Sustainable living | Creation care | Environmental education | Tomatoes




What is an heirloom tomato?

A tomato that has a history of at least 50 years is known as an heirloom tomato. All of these tomatoes are open-pollinated; that means you can save the seed from the tomato you grow, and it will grow a plant with similar tomatoes. (The opposite of open-pollinated is a hybrid tomato; if you save the seed from a hybrid tomato and plant it, it will not grow a plant that bears the same tomatoes.)


Since they are not bred for mass markets, and are not chosen for their ability to travel long distances or sit on grocery shelves, heirloom tomatoes are often more flavourful and come in a variety of shapes and colours. They often have interesting histories as well!


Our seed sources:

We try to source our seeds from Canadian seed companies that grow in an ecologically sustainable way. None of our seeds are genetically modified. This year our seeds came from the following sources:


The Cottage Gardener

Greta’s Organic Seeds

Hawthorn Farms

Heritage Harvest Seeds

Jardin de Nathalie

Terra Edibles

Tatiana's Tomato Base


Because both postage and seed costs went up in the last year, our tomato seedling prices also went up.


Growing Tips


1. Harden your plant off. The tomato plant you buy from our greenhouse has not been acclimated to sun or wind. Gradually expose your plant to the outdoors, beginning with one hour in the sun on the first day, two hours in the sun and one in the shade on the second day, and up to four hours of sun on the third day. Gradually increase the time outside by two hours until your plants are out for the entire day. If the last frost date has passed, they now are ready to plant.


2. Plant your tomatoes as deeply as possible, leaving two sets of leaves above ground. New roots will form along the stem and give you a deep and strong root system. This will make your plants more resilient in drought.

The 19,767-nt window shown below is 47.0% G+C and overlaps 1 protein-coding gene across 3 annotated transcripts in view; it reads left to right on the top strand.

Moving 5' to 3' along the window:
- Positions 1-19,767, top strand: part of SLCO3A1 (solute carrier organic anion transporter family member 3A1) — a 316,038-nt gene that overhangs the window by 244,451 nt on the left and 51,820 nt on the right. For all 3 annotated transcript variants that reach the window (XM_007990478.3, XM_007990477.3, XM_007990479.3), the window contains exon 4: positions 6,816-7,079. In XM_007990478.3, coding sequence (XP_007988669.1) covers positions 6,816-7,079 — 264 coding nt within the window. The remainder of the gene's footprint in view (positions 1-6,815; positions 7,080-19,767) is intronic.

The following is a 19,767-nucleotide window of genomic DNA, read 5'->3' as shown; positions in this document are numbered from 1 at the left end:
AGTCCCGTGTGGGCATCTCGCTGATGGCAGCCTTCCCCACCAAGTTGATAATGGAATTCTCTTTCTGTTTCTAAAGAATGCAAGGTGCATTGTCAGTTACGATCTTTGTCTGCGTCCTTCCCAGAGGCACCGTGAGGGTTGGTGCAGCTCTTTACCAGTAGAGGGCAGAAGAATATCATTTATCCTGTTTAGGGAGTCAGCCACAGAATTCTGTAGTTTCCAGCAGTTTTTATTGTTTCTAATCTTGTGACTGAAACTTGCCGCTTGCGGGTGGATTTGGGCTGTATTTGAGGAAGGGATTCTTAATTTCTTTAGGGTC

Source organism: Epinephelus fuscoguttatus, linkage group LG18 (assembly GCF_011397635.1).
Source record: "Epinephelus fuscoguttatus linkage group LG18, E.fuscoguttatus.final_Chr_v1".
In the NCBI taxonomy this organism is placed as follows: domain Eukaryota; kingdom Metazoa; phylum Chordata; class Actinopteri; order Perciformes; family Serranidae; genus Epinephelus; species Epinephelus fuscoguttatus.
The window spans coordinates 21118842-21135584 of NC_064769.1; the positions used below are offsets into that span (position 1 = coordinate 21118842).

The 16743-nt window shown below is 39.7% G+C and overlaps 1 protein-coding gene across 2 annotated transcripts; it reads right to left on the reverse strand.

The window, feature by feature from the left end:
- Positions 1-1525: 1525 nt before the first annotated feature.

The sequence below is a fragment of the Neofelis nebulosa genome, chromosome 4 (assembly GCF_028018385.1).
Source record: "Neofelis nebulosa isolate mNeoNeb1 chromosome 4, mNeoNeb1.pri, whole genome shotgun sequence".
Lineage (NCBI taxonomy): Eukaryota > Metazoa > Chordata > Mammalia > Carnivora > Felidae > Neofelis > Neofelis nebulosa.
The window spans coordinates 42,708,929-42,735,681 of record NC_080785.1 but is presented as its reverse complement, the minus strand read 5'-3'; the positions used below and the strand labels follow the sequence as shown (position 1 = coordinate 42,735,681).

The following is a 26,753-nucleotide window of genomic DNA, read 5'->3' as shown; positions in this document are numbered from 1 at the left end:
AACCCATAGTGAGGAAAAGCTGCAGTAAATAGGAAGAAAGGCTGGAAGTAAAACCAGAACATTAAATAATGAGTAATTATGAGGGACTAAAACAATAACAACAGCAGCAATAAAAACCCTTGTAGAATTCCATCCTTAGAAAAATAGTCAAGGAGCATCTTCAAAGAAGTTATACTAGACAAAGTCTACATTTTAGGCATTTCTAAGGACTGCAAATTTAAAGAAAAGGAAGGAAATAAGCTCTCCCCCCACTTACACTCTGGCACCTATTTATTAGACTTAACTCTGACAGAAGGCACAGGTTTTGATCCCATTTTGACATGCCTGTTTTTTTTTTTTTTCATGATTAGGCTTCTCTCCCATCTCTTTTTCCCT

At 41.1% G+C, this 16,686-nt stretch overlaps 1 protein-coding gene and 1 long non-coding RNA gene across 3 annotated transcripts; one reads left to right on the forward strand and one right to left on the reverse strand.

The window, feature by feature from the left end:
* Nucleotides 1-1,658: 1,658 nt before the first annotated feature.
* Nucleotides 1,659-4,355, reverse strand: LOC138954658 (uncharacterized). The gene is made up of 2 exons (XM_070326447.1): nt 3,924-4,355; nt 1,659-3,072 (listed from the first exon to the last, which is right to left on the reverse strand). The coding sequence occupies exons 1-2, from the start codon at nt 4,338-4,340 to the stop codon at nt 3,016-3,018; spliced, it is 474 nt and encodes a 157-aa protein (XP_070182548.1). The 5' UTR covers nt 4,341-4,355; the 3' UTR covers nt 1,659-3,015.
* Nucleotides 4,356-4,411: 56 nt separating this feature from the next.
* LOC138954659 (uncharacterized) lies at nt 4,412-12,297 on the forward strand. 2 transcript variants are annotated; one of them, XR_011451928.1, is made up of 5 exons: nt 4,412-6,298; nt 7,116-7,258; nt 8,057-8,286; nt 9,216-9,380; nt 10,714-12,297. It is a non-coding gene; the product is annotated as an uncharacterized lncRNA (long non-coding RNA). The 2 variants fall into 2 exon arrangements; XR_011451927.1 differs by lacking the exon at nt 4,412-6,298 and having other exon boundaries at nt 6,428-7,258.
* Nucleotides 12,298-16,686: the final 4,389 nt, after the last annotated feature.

3. Do not over water. While it is important that tomatoes receive enough water at the roots (especially when setting fruit), they are a tropical plant, used to dry conditions. Do not water unless the soil surface is dry. Try not to wet the leaves when watering; this will help reduce blight.


4. Mulch the ground around your tomato plant with leaves or straw. This will help keep soil from splashing on the leaves and may help control blight. This will also reduce the need for watering.


5. Stake your tomato plants. This will keep the leaves and fruit off the ground and will help reduce pest and disease damage.


6. Tomatoes should be planted approximately 2 feet apart. This gives the plant enough root space, and provides enough room for good air flow around the plant. It is tempting to crowd them closer when they are young, but as the plants grow you will be glad you gave them enough room.


7. Prune the bottom branches. There are different schools of thought on whether you should prune out the suckers on your plant. What is important is to trim off the bottom branches for the first foot or so (after the plant has grown up a few feet). This will enable the plant to put more energy into the fruit and will keep the leaves off the ground, as well as enable good air flow under the plant.


If you have any growing problems or need advice on your tomatoes, do not hesitate to contact us at